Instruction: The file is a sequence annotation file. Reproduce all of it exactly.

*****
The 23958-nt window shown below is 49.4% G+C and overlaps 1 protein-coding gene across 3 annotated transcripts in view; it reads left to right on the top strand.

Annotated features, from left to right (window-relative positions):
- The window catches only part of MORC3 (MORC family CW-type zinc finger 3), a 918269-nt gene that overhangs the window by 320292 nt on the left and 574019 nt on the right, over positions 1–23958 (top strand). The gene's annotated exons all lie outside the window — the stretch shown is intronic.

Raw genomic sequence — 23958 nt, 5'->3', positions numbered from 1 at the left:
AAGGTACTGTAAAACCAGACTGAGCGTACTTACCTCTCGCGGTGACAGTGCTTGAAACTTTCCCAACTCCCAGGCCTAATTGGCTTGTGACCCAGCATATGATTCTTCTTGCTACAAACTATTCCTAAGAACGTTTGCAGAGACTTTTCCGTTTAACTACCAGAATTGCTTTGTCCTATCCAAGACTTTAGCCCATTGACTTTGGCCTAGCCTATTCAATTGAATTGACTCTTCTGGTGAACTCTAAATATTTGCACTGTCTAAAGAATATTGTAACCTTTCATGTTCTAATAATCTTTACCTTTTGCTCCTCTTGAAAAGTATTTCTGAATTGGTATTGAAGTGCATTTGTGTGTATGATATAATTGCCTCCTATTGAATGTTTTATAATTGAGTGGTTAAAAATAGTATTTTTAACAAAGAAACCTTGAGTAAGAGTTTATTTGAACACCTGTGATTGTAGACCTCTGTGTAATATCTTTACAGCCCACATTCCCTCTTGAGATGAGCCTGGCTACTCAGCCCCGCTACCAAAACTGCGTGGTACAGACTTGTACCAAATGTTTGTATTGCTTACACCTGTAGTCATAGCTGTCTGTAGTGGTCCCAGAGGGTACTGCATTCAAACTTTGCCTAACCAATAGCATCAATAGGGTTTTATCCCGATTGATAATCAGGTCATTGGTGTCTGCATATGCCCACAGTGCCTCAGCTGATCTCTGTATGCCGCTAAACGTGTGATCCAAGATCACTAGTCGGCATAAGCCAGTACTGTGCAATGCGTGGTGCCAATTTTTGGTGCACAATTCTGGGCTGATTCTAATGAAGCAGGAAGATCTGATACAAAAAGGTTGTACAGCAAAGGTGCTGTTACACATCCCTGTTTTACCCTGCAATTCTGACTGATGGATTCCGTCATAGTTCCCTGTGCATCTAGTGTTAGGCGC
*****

The 23958-nt window shown below is 49.4% G+C and overlaps 1 protein-coding gene across 3 annotated transcripts in view; it reads left to right on the top strand.

Annotated features, from left to right (window-relative positions):
- The window catches only part of MORC3 (MORC family CW-type zinc finger 3), a 918269-nt gene that overhangs the window by 320292 nt on the left and 574019 nt on the right, over positions 1–23958 (top strand). The gene's annotated exons all lie outside the window — the stretch shown is intronic.

Raw genomic sequence — 23958 nt, 5'->3', positions numbered from 1 at the left:
AAGGTACTGTAAAACCAGACTGAGCGTACTTACCTCTCGCGGTGACAGTGCTTGAAACTTTCCCAACTCCCAGGCCTAATTGGCTTGTGACCCAGCATATGATTCTTCTTGCTACAAACTATTCCTAAGAACGTTTGCAGAGACTTTTCCGTTTAACTACCAGAATTGCTTTGTCCTATCCAAGACTTTAGCCCATTGACTTTGGCCTAGCCTATTCAATTGAATTGACTCTTCTGGTGAACTCTAAATATTTGCACTGTCTAAAGAATATTGTAACCTTTCATGTTCTAATAATCTTTACCTTTTGCTCCTCTTGAAAAGTATTTCTGAATTGGTATTGAAGTGCATTTGTGTGTATGATATAATTGCCTCCTATTGAATGTTTTATAATTGAGTGGTTAAAAATAGTATTTTTAACAAAGAAACCTTGAGTAAGAGTTTATTTGAACACCTGTGATTGTAGACCTCTGTGTAATATCTTTACAGCCCACATTCCCTCTTGAGATGAGCCTGGCTACTCAGCCCCGCTACCAAAACTGCGTGGTACAGACTTGTACCAAATGTTTGTATTGCTTACACCTGTAGTCATAGCTGTCTGTAGTGGTCCCAGAGGGTACTGCATTCAAACTTTGCCTAACCAATAGCATCAATAGGGTTTTATCCCGATTGATAATCAGGTCATTGGTGTCTGCATATGCCCACAGTGCCTCAGCTGATCTCTGTATGCCGCTAAACGTGTGATCCAAGATCACTAGTCGGCATAAGCCAGTACTGTGCAATGCGTGGTGCCAATTTTTGGTGCACAATTCTGGGCTGATTCTAATGAAGCAGGAAGATCTGATACAAAAAGGTTGTACAGCAAAGGTGCTGTTACACATCCCTGTTTTACCCTGCAATTCTGACTGATGGATTCCGTCATAGTTCCCTGTGCATCTAGTGTTAGGCGC